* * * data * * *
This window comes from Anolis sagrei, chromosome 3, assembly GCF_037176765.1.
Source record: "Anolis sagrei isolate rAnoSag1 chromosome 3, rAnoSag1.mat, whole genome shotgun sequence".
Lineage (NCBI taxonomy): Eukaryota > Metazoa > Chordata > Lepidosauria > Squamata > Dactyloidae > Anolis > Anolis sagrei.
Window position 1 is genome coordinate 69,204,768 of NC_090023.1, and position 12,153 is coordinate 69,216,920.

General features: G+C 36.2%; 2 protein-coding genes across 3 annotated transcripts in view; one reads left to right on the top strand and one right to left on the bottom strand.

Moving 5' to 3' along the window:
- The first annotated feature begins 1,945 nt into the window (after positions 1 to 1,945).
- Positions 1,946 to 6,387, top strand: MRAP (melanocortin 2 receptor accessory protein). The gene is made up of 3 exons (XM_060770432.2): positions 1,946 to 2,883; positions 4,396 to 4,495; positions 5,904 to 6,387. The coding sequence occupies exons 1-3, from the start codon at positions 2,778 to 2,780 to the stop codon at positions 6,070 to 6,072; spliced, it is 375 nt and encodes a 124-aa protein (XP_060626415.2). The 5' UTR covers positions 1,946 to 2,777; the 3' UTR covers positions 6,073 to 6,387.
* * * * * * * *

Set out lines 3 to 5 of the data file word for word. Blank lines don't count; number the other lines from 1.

Lineage (NCBI taxonomy): Eukaryota > Metazoa > Chordata > Lepidosauria > Squamata > Dactyloidae > Anolis > Anolis sagrei.
Window position 1 is genome coordinate 69,204,768 of NC_090023.1, and position 12,153 is coordinate 69,216,920.

General features: G+C 36.2%; 2 protein-coding genes across 3 annotated transcripts in view; one reads left to right on the top strand and one right to left on the bottom strand.